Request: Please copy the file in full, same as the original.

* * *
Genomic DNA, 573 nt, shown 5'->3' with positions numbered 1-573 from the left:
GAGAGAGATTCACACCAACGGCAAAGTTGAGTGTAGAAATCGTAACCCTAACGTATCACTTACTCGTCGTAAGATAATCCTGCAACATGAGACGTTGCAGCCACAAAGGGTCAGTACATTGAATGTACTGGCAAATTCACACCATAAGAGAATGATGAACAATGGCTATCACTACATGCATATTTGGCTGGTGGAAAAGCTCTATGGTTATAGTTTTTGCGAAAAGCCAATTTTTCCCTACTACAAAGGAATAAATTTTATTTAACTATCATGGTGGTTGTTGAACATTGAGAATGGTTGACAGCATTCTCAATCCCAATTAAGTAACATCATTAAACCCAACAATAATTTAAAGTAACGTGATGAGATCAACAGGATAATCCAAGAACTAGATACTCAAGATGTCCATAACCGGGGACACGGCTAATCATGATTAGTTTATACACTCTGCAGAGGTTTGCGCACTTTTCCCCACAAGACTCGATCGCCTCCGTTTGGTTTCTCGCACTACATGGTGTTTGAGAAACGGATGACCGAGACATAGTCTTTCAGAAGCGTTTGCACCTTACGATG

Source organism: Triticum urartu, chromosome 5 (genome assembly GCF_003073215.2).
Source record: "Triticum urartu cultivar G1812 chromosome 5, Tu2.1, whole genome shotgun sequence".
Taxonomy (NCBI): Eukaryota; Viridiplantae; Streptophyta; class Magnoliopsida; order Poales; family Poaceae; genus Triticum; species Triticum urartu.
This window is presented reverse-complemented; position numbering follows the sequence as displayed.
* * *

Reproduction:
Genomic DNA, 573 nt, shown 5'->3' with positions numbered 1-573 from the left:
GAGAGAGATTCACACCAACGGCAAAGTTGAGTGTAGAAATCGTAACCCTAACGTATCACTTACTCGTCGTAAGATAATCCTGCAACATGAGACGTTGCAGCCACAAAGGGTCAGTACATTGAATGTACTGGCAAATTCACACCATAAGAGAATGATGAACAATGGCTATCACTACATGCATATTTGGCTGGTGGAAAAGCTCTATGGTTATAGTTTTTGCGAAAAGCCAATTTTTCCCTACTACAAAGGAATAAATTTTATTTAACTATCATGGTGGTTGTTGAACATTGAGAATGGTTGACAGCATTCTCAATCCCAATTAAGTAACATCATTAAACCCAACAATAATTTAAAGTAACGTGATGAGATCAACAGGATAATCCAAGAACTAGATACTCAAGATGTCCATAACCGGGGACACGGCTAATCATGATTAGTTTATACACTCTGCAGAGGTTTGCGCACTTTTCCCCACAAGACTCGATCGCCTCCGTTTGGTTTCTCGCACTACATGGTGTTTGAGAAACGGATGACCGAGACATAGTCTTTCAGAAGCGTTTGCACCTTACGATG

Source organism: Triticum urartu, chromosome 5 (genome assembly GCF_003073215.2).
Source record: "Triticum urartu cultivar G1812 chromosome 5, Tu2.1, whole genome shotgun sequence".
Taxonomy (NCBI): Eukaryota; Viridiplantae; Streptophyta; class Magnoliopsida; order Poales; family Poaceae; genus Triticum; species Triticum urartu.
This window is presented reverse-complemented; position numbering follows the sequence as displayed.